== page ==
Waste management and disposal: locating illegal buried waste using remote sensing (satellites, aircraft, drones and geophysics)

Dr Alastair Ruffell (QUB)

Buried illegal waste and uncontrolled legal waste dumps are a major problem in Northern Ireland, as well as in Scotland, Ireland, Italy, Canada. The mention of the words ‘Moubouy Road’ are enough to demonstrate to anyone the politically-charged nature of this problem. Yet the environmental (loss of habitat, pollution of groundwater) and economic (landfill tax, loss of recycling profit) costs are equally significant as the political background as to why waste is buried in the first place. Both applied crime fighting as well as pure science are being brought together to better understand how to locate buried illegal waste. When a case is brought to the courts, a number of facts must be presented such as the volume of waste, it’s makeup (toxic, domestic, demolition) and whether it has polluted areas outside of the owner’s land. Geophysics and remote sensing assist in answering these court questions, and have been used successfully in over 15 cases brought by the Scottish Environmental Protection Agency and Northern Ireland Environmental Agency (NIEA), which are outlined in this presentation. Pure science has recently involved the application of the Tellus and TellusBorder data to assessing whether buried waste, and the pollution plumes it can generate, can be located from the air. The results of this work are outlined in this presentation as a model of how focussed and cost-effective means maybe deployed to locate and assess waste, and thus assist in protecting our natural environment, especially surface and ground water.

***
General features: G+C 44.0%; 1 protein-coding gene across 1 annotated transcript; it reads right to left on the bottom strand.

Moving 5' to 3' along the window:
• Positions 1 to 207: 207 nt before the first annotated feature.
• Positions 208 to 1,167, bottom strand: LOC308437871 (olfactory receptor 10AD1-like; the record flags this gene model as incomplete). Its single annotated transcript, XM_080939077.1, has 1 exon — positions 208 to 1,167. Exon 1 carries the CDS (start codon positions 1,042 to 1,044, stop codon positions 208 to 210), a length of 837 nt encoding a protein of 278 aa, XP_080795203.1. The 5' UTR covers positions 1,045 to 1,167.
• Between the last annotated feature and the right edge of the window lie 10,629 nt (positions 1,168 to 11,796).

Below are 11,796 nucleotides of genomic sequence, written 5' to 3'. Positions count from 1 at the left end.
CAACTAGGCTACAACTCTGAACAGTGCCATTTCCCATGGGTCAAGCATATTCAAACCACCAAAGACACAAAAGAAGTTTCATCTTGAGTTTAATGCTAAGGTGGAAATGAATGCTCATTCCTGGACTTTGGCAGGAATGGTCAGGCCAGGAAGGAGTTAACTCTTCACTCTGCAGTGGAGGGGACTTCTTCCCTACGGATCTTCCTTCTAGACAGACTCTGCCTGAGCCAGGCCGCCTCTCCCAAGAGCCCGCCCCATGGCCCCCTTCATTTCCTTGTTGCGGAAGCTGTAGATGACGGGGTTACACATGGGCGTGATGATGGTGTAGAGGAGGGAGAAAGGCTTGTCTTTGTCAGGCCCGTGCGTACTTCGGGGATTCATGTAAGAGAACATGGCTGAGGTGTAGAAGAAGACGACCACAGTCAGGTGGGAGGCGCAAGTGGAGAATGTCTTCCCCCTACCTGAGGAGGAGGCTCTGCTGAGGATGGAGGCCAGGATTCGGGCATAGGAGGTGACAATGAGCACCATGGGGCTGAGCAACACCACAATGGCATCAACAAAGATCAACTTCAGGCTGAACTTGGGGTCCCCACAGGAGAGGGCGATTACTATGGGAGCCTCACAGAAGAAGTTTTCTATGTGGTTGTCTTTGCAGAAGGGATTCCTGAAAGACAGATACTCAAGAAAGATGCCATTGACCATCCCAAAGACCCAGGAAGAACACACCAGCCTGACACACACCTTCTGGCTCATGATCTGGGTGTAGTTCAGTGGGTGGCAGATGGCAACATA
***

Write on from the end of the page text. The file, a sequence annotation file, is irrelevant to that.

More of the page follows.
Date of seminar: 18 May 2016.

Policy Briefing